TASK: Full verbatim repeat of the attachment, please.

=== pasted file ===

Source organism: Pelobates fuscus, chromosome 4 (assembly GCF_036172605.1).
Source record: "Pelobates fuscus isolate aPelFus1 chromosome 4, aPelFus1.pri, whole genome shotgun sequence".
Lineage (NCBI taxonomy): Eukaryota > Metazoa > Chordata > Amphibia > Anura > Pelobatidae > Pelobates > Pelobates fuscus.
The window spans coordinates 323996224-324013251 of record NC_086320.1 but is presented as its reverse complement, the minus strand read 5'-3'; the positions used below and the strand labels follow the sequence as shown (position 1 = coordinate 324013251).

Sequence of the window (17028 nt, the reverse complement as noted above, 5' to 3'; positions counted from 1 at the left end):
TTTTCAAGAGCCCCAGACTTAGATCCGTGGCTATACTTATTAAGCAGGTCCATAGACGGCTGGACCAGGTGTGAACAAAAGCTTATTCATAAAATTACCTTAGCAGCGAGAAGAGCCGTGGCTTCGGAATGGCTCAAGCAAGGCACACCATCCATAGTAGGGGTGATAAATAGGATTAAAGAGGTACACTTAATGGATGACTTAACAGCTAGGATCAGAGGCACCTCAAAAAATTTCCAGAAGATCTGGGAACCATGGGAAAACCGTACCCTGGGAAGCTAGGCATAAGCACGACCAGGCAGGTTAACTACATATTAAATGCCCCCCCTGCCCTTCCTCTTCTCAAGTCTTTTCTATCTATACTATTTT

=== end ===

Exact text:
Source organism: Pelobates fuscus, chromosome 4 (assembly GCF_036172605.1).
Source record: "Pelobates fuscus isolate aPelFus1 chromosome 4, aPelFus1.pri, whole genome shotgun sequence".
Lineage (NCBI taxonomy): Eukaryota > Metazoa > Chordata > Amphibia > Anura > Pelobatidae > Pelobates > Pelobates fuscus.
The window spans coordinates 323996224-324013251 of record NC_086320.1 but is presented as its reverse complement, the minus strand read 5'-3'; the positions used below and the strand labels follow the sequence as shown (position 1 = coordinate 324013251).

Sequence of the window (17028 nt, the reverse complement as noted above, 5' to 3'; positions counted from 1 at the left end):
TTTTCAAGAGCCCCAGACTTAGATCCGTGGCTATACTTATTAAGCAGGTCCATAGACGGCTGGACCAGGTGTGAACAAAAGCTTATTCATAAAATTACCTTAGCAGCGAGAAGAGCCGTGGCTTCGGAATGGCTCAAGCAAGGCACACCATCCATAGTAGGGGTGATAAATAGGATTAAAGAGGTACACTTAATGGATGACTTAACAGCTAGGATCAGAGGCACCTCAAAAAATTTCCAGAAGATCTGGGAACCATGGGAAAACCGTACCCTGGGAAGCTAGGCATAAGCACGACCAGGCAGGTTAACTACATATTAAATGCCCCCCCTGCCCTTCCTCTTCTCAAGTCTTTTCTATCTATACTATTTT